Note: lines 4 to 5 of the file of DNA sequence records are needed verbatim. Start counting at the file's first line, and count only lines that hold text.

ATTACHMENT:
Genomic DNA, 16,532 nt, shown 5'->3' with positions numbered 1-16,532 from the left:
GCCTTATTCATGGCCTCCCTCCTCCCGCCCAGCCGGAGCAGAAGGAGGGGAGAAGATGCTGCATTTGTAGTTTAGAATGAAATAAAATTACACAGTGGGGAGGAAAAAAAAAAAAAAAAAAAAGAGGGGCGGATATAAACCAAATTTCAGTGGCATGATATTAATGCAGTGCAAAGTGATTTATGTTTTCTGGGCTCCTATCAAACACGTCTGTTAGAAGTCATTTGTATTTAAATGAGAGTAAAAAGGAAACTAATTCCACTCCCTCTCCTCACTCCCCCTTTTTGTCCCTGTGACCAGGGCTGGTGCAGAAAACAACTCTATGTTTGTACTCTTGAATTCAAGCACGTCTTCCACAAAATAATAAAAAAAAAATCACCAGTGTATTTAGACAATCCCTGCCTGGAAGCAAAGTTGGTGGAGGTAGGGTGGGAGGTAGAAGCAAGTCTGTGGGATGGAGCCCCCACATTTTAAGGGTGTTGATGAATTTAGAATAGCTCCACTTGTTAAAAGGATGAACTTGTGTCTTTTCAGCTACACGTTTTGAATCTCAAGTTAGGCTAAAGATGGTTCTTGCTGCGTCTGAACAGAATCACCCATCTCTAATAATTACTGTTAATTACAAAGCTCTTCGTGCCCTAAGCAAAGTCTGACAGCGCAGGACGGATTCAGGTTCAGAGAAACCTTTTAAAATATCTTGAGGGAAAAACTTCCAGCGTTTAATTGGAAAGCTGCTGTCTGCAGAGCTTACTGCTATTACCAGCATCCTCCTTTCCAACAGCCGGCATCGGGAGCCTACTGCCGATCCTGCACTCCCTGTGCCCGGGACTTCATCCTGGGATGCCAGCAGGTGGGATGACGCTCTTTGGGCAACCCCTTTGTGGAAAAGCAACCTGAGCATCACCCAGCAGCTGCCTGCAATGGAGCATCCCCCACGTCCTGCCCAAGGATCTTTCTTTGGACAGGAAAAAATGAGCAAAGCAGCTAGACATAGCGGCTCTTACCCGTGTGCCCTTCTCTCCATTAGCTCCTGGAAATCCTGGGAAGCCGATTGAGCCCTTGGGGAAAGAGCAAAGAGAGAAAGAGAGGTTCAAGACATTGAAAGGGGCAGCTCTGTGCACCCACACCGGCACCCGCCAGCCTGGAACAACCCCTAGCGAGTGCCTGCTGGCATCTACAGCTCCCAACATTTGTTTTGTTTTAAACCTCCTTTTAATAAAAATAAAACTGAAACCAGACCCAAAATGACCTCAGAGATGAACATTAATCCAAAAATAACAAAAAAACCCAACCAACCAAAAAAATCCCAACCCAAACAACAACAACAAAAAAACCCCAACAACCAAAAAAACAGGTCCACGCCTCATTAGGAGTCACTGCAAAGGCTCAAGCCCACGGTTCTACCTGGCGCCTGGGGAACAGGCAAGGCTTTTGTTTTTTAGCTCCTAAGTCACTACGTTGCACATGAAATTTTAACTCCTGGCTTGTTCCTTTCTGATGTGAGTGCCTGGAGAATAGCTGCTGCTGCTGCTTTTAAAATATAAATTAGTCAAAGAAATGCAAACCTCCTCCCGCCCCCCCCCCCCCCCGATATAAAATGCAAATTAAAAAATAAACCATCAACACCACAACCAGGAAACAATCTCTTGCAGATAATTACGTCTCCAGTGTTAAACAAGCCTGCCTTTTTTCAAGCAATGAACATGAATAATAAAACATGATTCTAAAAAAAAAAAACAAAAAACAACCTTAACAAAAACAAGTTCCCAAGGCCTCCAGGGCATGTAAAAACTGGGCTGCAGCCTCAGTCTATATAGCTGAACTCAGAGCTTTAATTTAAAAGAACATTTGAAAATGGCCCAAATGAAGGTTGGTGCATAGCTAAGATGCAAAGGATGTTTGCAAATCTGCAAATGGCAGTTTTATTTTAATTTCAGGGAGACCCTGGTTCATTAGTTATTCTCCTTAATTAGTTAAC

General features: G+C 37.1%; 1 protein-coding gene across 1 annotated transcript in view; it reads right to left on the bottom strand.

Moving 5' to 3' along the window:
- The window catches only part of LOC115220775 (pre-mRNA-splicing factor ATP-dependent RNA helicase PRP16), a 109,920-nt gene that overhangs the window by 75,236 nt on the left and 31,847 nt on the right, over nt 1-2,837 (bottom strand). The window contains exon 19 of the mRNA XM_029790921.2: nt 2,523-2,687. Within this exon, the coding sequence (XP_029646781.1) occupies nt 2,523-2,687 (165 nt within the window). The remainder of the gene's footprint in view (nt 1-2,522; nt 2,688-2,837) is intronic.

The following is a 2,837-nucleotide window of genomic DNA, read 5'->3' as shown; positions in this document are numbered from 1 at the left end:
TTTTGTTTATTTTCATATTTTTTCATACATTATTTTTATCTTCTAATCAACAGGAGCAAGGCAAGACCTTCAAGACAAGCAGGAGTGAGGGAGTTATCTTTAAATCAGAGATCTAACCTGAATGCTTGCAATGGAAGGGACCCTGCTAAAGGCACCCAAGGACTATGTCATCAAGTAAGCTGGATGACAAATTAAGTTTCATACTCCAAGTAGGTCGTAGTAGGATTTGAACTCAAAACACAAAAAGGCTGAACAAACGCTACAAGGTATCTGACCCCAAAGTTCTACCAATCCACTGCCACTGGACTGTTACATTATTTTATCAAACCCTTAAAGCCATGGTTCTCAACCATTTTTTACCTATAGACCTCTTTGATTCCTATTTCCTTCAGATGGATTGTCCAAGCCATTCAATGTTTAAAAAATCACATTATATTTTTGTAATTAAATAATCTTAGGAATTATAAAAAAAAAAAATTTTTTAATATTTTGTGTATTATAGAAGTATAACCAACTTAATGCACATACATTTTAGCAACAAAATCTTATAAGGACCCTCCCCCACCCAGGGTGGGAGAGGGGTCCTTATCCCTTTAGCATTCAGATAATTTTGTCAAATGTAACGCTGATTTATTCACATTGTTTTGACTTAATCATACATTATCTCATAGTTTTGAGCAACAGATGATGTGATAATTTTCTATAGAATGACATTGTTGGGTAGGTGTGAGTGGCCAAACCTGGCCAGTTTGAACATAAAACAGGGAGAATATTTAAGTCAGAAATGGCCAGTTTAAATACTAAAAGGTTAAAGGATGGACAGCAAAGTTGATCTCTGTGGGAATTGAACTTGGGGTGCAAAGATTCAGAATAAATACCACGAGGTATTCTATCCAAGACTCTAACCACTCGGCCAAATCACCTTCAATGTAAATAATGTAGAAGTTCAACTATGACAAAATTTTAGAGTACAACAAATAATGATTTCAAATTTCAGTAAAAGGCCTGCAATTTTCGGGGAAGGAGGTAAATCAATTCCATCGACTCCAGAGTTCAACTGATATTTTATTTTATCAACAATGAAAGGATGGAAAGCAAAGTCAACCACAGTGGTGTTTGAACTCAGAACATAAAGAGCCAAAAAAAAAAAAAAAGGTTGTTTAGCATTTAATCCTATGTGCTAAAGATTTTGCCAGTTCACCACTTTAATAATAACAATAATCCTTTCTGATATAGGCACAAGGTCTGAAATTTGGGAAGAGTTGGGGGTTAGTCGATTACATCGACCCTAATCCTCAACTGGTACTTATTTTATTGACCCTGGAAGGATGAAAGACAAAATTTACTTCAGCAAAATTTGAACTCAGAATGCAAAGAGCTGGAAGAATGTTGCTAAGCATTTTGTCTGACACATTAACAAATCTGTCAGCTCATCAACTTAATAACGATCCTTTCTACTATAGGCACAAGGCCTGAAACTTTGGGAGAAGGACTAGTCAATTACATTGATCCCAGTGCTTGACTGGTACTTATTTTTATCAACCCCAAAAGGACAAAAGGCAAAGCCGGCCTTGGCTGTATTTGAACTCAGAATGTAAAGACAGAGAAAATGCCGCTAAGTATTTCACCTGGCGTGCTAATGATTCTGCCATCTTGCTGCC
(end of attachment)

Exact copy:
Moving 5' to 3' along the window:
- The window catches only part of LOC115220775 (pre-mRNA-splicing factor ATP-dependent RNA helicase PRP16), a 109,920-nt gene that overhangs the window by 75,236 nt on the left and 31,847 nt on the right, over nt 1-2,837 (bottom strand). The window contains exon 19 of the mRNA XM_029790921.2: nt 2,523-2,687. Within this exon, the coding sequence (XP_029646781.1) occupies nt 2,523-2,687 (165 nt within the window). The remainder of the gene's footprint in view (nt 1-2,522; nt 2,688-2,837) is intronic.